Kinect technology is heading to laptops


According to a recent report from The Daily, Microsoft is working manufacturers third-party manufacturers on prototypes of laptops utilizing a built-in Kinect sensor. Microsoft has already discussed desktops that include Kinect functions while at CES this year, but this is the first mention of the motion controller in a portable solution. The prototypes appeared to be ASUS netbooks and they were running Windows 8, likely to use motion navigation within the metro style version of the operating system. 

kinectwindowsThe potential to release cross-platform, Kinect-enabled games seems like the most obvious use of the technology. However, a smaller, mobile version of the Kinect sensor would need to focus the sensitivity range to a much smaller area in order to work correctly with a typical 15-inch laptop screen. In addition, light sensitivity could be a problem for users that like to sit outdoors while on a laptop. Beyond games, the opportunity for disabled users to utilize gesture and voice control in a portable solution would be excellent. Using Kinect controls to operate actions within Windows Media Center could also be interesting.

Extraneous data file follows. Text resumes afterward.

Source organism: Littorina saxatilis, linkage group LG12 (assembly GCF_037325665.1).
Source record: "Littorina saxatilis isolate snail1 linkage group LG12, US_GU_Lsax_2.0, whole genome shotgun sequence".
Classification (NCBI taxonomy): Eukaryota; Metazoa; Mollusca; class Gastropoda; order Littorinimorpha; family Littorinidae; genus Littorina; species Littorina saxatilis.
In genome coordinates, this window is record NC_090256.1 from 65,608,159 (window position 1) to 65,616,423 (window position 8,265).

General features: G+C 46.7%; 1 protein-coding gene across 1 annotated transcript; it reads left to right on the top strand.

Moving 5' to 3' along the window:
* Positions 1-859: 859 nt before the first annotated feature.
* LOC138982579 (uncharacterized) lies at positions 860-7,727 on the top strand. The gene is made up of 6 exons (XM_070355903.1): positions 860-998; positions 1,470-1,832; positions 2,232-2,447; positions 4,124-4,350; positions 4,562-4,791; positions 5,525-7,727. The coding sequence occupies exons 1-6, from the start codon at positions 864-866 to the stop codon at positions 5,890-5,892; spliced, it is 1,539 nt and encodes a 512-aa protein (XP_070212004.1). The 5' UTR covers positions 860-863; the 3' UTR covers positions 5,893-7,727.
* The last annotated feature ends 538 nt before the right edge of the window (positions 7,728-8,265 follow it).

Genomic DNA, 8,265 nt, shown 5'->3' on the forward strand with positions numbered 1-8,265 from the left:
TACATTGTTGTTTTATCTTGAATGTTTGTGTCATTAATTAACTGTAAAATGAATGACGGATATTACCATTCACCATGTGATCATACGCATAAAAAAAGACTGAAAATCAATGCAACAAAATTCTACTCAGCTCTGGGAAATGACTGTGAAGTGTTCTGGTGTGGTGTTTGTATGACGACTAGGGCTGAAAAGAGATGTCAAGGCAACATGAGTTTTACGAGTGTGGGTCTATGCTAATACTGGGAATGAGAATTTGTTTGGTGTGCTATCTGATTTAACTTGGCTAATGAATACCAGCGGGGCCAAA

Microsoft started encouraging developers to experiment with the Kinect hardware after opening up the Kinect SDK during June 2011 and seeks to roll out Kinect-enabled desktops before the end of the year. According to speculation from The Daily, Microsoft is only offering licensing the Kinect technology to manufacturers rather than building a solution in-house. Adaptations of Kinect technology popped up all over CES 2012 with many television manufacturers such as Samsung and LG adopting motion-based controls to navigate menus and other HDTV functions. In addition, a company called SoftKinetic is also building 3D gesture technology into portable computers. As displayed during CES this year, the technology can sense motion beyond six inches from the sensor built into the laptop.

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